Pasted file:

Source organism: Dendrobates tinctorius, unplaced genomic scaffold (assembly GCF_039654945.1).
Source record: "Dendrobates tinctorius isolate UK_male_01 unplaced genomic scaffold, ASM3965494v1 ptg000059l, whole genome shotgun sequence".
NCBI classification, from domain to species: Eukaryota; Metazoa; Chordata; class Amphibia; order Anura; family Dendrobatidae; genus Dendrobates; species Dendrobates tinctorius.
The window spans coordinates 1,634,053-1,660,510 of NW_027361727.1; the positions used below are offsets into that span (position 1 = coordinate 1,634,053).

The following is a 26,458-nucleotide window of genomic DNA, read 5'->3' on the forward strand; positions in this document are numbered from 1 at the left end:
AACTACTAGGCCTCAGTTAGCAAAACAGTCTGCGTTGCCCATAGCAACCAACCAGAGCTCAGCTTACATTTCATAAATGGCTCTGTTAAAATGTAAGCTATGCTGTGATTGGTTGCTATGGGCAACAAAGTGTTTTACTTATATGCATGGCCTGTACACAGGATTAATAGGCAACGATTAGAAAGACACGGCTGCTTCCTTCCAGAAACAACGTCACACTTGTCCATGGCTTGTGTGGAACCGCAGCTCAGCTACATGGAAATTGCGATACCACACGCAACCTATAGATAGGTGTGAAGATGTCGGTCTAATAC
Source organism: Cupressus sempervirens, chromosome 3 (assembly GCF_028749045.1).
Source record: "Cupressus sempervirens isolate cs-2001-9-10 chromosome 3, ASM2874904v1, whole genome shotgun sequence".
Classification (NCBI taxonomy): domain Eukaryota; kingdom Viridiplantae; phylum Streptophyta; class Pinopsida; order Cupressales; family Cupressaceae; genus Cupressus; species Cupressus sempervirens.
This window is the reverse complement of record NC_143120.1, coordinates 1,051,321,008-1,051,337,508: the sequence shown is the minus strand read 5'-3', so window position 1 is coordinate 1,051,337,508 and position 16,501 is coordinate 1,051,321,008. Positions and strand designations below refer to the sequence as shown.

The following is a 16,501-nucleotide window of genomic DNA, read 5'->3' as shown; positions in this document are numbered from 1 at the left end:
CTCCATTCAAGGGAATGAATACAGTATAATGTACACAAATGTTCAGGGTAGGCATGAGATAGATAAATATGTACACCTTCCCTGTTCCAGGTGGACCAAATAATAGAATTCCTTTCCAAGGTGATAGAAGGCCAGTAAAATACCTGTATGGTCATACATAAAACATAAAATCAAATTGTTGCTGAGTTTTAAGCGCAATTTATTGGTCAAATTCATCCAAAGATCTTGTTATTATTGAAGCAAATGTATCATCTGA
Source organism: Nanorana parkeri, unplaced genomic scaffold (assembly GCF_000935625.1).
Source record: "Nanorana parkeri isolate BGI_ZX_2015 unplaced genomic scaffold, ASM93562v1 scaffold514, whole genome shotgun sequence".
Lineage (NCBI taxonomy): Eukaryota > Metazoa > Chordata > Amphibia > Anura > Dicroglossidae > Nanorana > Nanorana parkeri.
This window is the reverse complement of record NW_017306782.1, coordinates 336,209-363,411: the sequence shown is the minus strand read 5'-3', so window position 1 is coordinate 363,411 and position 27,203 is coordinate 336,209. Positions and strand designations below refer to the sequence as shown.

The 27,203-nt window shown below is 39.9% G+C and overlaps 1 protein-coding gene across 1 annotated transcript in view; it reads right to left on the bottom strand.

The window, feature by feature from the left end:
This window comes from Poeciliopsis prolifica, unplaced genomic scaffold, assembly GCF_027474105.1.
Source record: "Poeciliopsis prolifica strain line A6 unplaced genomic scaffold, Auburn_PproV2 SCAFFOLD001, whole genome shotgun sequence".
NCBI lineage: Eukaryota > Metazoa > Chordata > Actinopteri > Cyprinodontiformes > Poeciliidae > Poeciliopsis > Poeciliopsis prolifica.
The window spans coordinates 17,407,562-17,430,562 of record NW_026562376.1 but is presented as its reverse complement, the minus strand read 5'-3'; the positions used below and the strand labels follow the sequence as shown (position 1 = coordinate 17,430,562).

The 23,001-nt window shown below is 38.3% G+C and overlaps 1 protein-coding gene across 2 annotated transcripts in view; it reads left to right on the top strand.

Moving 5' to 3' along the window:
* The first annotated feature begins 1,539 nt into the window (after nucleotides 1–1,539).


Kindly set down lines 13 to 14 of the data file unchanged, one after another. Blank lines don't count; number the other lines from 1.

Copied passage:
Source organism: Nanorana parkeri, unplaced genomic scaffold (assembly GCF_000935625.1).
Source record: "Nanorana parkeri isolate BGI_ZX_2015 unplaced genomic scaffold, ASM93562v1 scaffold514, whole genome shotgun sequence".